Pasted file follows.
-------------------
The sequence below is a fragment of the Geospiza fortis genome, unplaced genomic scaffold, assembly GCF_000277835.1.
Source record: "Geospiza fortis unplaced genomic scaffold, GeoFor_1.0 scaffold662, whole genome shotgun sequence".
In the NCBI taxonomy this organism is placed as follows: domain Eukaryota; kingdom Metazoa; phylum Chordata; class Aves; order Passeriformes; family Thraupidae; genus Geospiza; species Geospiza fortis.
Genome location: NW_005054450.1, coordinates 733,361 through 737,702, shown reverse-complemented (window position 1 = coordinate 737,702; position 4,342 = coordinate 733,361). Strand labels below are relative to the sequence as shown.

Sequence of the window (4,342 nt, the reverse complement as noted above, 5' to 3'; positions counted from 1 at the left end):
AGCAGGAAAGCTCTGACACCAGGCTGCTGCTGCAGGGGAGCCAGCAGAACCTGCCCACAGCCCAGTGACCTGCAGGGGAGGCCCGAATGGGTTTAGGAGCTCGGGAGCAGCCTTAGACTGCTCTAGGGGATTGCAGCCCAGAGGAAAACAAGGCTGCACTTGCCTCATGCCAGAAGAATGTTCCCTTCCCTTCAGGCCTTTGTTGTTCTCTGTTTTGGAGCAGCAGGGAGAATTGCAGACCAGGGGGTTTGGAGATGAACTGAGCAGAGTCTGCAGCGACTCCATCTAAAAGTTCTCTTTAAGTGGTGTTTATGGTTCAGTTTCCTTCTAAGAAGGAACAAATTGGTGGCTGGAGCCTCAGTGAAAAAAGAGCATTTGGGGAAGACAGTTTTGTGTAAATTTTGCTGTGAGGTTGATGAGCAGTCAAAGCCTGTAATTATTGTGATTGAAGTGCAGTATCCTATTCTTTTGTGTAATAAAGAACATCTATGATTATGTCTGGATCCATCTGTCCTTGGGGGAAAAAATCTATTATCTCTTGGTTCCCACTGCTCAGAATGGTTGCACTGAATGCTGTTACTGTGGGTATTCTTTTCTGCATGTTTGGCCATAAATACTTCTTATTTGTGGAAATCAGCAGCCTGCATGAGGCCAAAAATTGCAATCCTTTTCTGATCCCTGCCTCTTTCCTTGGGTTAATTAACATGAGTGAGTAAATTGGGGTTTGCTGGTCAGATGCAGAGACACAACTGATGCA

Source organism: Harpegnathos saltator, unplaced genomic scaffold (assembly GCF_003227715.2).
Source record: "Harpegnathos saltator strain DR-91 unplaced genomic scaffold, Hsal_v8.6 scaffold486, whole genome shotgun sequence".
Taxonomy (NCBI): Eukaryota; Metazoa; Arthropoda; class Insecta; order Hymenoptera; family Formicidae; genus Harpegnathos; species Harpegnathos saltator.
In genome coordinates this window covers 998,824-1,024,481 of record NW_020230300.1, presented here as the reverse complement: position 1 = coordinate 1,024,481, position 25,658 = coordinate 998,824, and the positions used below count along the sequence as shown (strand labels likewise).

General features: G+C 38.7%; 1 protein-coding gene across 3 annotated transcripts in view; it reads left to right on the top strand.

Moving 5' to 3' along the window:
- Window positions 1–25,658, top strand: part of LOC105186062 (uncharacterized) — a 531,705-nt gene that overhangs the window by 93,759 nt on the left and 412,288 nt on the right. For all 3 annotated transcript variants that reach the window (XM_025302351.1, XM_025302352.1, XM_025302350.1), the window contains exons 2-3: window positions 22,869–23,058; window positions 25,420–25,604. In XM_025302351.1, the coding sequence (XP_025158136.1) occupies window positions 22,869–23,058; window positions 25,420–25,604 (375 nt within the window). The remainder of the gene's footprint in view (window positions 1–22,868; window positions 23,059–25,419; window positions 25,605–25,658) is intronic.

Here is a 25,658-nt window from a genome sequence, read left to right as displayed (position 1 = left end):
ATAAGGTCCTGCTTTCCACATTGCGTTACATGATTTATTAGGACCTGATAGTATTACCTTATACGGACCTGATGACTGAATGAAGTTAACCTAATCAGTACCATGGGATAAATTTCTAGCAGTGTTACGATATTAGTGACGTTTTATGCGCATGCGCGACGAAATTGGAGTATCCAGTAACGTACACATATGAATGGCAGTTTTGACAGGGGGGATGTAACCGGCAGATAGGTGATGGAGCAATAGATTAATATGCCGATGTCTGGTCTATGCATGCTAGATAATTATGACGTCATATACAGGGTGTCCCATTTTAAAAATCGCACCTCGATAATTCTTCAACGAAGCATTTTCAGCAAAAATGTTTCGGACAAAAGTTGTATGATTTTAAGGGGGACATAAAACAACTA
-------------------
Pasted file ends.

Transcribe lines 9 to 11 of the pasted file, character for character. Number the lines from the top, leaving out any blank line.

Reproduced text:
Taxonomy (NCBI): Eukaryota; Metazoa; Arthropoda; class Insecta; order Hymenoptera; family Formicidae; genus Harpegnathos; species Harpegnathos saltator.
In genome coordinates this window covers 998,824-1,024,481 of record NW_020230300.1, presented here as the reverse complement: position 1 = coordinate 1,024,481, position 25,658 = coordinate 998,824, and the positions used below count along the sequence as shown (strand labels likewise).

General features: G+C 38.7%; 1 protein-coding gene across 3 annotated transcripts in view; it reads left to right on the top strand.